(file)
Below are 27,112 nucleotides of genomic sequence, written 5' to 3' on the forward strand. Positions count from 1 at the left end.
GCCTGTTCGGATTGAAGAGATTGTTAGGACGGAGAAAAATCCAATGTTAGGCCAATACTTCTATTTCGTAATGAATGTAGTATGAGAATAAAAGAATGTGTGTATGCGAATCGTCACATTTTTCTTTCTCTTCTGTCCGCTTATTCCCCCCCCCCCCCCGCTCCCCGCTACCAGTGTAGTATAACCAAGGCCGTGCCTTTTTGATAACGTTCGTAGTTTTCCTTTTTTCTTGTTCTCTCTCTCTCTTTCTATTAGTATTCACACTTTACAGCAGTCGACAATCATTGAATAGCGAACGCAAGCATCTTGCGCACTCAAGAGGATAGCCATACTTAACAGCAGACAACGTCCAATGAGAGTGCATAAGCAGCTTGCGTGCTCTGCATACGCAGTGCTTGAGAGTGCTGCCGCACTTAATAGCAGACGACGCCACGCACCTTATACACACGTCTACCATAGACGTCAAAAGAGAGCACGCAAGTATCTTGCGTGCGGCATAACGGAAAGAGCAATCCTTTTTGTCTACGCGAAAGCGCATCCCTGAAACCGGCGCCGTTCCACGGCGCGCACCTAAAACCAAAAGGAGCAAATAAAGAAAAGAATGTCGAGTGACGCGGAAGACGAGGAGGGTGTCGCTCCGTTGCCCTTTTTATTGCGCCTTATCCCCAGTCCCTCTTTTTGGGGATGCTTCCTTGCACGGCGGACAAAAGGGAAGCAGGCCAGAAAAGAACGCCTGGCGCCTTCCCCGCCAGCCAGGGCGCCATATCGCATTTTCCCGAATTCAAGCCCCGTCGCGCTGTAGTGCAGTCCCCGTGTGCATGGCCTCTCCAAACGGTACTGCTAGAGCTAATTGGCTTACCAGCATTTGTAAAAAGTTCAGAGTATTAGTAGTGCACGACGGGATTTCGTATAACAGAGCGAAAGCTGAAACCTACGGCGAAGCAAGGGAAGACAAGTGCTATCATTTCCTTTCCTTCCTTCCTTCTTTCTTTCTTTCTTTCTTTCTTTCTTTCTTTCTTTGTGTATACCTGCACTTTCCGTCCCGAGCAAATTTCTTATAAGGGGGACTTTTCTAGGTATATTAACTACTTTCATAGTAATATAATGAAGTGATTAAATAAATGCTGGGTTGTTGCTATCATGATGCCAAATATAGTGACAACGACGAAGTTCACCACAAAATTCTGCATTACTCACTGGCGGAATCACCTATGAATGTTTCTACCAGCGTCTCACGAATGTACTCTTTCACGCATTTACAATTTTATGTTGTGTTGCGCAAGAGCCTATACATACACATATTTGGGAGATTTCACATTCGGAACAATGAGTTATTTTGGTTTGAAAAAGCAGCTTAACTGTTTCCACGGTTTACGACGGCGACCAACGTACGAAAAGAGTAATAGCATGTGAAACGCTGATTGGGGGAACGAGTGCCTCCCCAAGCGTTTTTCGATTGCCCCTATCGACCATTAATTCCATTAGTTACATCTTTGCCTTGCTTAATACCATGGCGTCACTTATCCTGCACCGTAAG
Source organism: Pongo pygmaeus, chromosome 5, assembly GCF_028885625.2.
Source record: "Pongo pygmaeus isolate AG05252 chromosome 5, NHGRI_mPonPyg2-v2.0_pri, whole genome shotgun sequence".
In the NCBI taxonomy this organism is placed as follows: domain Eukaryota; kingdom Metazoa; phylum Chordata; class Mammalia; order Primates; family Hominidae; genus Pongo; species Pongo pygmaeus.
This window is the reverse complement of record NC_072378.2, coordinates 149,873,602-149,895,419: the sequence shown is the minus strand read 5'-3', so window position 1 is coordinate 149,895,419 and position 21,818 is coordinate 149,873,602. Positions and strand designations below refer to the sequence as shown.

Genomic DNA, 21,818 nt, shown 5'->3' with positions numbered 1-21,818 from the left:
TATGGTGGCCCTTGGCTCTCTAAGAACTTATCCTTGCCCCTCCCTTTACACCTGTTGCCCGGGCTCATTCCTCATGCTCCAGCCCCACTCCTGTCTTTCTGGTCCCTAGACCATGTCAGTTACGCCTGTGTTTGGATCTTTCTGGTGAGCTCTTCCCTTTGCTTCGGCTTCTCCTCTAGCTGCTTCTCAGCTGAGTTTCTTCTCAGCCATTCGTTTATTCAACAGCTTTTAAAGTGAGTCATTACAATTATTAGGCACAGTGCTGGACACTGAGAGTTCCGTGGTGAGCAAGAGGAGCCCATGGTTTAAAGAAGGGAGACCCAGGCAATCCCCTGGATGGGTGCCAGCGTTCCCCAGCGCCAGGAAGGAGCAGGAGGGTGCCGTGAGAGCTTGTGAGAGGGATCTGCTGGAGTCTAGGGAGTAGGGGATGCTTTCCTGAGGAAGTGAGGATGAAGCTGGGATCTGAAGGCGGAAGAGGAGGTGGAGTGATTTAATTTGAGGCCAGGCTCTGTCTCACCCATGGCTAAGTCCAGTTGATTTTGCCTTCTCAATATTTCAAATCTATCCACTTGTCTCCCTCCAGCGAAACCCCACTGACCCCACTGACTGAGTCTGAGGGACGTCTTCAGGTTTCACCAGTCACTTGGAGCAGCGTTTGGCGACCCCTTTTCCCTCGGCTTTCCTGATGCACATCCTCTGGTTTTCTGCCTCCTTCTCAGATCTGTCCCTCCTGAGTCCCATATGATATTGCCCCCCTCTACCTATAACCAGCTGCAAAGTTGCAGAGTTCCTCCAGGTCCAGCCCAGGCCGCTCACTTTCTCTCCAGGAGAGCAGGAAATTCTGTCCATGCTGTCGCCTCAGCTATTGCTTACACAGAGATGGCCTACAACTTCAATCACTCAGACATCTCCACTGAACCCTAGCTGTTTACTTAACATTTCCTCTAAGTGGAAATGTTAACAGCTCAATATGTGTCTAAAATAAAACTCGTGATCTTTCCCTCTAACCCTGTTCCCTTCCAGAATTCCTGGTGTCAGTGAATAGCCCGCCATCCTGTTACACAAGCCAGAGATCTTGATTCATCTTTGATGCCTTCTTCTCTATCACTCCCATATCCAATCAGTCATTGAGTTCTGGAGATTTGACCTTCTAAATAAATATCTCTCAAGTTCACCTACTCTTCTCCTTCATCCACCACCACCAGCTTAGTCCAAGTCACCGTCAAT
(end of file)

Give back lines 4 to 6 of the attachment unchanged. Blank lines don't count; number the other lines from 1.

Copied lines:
Source record: "Pongo pygmaeus isolate AG05252 chromosome 5, NHGRI_mPonPyg2-v2.0_pri, whole genome shotgun sequence".
In the NCBI taxonomy this organism is placed as follows: domain Eukaryota; kingdom Metazoa; phylum Chordata; class Mammalia; order Primates; family Hominidae; genus Pongo; species Pongo pygmaeus.
This window is the reverse complement of record NC_072378.2, coordinates 149,873,602-149,895,419: the sequence shown is the minus strand read 5'-3', so window position 1 is coordinate 149,895,419 and position 21,818 is coordinate 149,873,602. Positions and strand designations below refer to the sequence as shown.